Oops, you're using an old version of your browser so some of the features on this page may not be displaying properly.

MINIMAL Requirements: Google Chrome 24+Mozilla Firefox 20+Internet Explorer 11Opera 15–18Apple Safari 7SeaMonkey 2.15-2.23

Poster display session

1849 - Association between the Dietary Inflammatory Index (DII), urinary enterolignans and C-reactive protein in the National Health and Nutrition Examination Survey-2003-2008

Date

11 Sep 2017

Session

Poster display session

Presenters

Nitin Shivappa

Citation

Annals of Oncology (2017) 28 (suppl_5): v573-v594. 10.1093/annonc/mdx390

Authors

N. Shivappa1, M. Wirth1, A. Murphy2, T. Hurley1, J. Hebert1

Author affiliations

  • 1 Epidemiology, university of south carolina, 29210 - Columbia/US
  • 2 Pathology, university of south carolina, 29209 - Columbia/US
More

Resources

Abstract 1849

Background

Enterolignans are important biomarkers of microbiome diversity. Higher levels, indicating greater diversity, have been shown to reduce cancer risk. Diet and inflammation have been shown to play a role in maintaining microbiome diversity. This study examined whether inflammatory potential of diet, as measured by the Dietary Inflammatory IndexTM (DII) has an impact on levels of urinary enterolignans in the National Health and Nutrition Examination Survey (NHANES) 2003-2008. We also carried out validation of the DII with C-reactive protein (CRP).

Methods

Data came from NHANES 2003-2008. Enterolignans (enterodiol and enterolactone) and CRP were assayed from urine and serum specimens, respectively. DII scores were calculated from food intakes assessed using 24-hour dietary recalls and expressed per 1,000 calories consumed. Associations were examined using survey-based multivariable linear and logistic regression.

Results

After adjustment, higher DII scores (i.e., relatively more pro inflammatory) were associated with lower levels of creatinine normalized enterodiol (bDIIquartile4vs1 = -1.22; 95% CI = -0.69, -1.74; Ptrend =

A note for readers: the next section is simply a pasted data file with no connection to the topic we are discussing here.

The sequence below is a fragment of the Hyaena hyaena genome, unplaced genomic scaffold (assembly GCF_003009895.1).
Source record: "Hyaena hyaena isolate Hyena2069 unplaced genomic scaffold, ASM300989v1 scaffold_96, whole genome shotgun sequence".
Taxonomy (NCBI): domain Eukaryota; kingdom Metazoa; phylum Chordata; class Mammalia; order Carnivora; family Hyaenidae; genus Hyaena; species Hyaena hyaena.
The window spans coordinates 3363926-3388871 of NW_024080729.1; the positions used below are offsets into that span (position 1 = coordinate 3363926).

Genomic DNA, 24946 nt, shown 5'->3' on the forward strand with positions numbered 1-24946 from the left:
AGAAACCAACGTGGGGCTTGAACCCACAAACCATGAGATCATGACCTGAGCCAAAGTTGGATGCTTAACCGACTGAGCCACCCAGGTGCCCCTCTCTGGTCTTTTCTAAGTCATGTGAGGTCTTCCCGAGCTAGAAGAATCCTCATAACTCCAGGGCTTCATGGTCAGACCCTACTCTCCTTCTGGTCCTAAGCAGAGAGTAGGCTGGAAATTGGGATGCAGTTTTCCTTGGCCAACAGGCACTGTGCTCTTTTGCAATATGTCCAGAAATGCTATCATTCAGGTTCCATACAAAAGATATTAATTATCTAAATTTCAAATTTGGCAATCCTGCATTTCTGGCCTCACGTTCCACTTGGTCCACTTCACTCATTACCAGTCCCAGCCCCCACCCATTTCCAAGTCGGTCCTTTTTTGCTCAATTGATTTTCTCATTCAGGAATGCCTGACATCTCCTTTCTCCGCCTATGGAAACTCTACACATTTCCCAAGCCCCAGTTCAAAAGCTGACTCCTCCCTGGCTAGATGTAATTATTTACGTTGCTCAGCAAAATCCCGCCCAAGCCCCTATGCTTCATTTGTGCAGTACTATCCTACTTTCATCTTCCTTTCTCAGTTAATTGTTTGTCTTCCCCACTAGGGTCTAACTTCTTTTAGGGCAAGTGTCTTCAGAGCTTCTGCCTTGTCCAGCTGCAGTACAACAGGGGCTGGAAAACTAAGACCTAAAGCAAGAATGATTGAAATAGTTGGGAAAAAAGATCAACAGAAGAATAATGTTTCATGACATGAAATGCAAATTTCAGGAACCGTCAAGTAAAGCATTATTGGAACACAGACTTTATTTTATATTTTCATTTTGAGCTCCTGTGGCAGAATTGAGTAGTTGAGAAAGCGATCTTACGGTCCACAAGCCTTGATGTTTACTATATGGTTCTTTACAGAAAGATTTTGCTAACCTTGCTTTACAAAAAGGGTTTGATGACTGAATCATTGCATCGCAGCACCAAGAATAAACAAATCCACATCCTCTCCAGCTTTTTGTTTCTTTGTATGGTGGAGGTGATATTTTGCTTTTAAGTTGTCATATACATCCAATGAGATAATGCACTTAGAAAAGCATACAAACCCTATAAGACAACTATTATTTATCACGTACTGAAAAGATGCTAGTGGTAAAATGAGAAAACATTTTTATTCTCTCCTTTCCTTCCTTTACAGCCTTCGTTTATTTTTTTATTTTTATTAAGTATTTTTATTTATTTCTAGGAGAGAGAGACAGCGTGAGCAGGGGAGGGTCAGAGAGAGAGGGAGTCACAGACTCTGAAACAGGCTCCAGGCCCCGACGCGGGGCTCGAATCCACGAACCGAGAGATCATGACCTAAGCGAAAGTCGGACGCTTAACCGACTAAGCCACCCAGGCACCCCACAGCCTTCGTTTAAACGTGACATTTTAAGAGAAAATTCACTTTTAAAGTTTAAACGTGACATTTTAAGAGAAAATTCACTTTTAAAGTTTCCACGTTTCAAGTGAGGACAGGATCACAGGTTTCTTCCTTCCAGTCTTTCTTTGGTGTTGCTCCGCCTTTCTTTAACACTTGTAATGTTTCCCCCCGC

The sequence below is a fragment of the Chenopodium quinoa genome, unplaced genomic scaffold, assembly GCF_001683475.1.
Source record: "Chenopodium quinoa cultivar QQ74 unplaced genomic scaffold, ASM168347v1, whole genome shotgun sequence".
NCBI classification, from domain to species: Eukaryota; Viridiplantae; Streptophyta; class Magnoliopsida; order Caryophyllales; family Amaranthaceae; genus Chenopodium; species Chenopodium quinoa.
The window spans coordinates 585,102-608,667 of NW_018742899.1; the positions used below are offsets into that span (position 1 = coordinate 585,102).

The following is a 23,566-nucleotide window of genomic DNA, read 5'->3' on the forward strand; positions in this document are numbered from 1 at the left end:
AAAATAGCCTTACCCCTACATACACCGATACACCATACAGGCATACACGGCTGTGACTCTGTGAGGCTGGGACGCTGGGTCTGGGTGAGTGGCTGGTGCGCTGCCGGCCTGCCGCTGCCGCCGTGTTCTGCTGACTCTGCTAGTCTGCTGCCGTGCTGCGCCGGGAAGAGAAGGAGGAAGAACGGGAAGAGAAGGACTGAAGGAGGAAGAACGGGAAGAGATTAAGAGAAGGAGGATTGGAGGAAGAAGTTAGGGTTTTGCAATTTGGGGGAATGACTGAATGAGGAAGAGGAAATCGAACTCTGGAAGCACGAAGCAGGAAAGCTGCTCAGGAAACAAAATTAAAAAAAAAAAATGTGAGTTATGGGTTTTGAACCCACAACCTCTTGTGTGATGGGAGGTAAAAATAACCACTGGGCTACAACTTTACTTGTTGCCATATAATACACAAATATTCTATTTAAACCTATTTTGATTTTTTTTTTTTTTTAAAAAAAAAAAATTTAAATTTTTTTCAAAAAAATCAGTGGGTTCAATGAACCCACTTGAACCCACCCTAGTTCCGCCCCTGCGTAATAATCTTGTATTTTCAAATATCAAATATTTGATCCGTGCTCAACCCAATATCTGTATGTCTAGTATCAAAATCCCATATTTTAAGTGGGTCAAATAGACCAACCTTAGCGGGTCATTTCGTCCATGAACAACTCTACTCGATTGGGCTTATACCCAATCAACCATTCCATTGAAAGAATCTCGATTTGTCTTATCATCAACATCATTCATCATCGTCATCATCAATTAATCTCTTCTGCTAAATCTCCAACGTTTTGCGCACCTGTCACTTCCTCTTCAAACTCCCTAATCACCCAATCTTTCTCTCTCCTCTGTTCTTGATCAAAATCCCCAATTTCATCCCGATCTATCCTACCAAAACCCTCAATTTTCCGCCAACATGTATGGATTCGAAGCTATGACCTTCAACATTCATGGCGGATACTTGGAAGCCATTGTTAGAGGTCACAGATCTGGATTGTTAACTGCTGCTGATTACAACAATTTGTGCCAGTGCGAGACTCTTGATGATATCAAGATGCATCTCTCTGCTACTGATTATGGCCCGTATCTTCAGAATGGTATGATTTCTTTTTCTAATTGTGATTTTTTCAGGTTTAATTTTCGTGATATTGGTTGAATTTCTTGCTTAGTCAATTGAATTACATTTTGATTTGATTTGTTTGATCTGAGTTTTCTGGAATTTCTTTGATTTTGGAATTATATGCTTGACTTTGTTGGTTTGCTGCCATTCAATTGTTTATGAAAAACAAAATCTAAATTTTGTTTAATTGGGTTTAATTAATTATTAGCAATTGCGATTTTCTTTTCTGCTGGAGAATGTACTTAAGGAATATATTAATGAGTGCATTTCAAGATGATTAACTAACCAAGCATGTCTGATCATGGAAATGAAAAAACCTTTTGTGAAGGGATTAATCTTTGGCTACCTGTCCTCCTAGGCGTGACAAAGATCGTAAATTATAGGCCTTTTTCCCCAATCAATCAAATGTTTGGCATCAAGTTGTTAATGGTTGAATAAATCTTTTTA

Conclusions

In these NHANES data, there was an association between DII and enterolignans. This study also provided a successful construct validation of the DII using CRP in a nationally representative sample. Using enterolignans as a proxy for gut microbiome, these results indicate that diet-associated inflammation modifies gut diversity.

Clinical trial identification

Legal entity responsible for the study

University of South Carolina

Funding

NIH.

Disclosure

N. Shivappa, M. Wirth, J. Hebert: Dr. James R. Hébert owns controlling interest in Connecting Health Innovations LLC (CHI), a company planning to license the right to his invention of the dietary inflammatory index (DII). Drs. Nitin Shivappa and Michael Wirth are employees of CHI. All other authors have declared no conflicts of interest.

This site uses cookies. Some of these cookies are essential, while others help us improve your experience by providing insights into how the site is being used.

For more detailed information on the cookies we use, please check our Privacy Policy.

Customise settings
  • Necessary cookies enable core functionality. The website cannot function properly without these cookies, and you can only disable them by changing your browser preferences.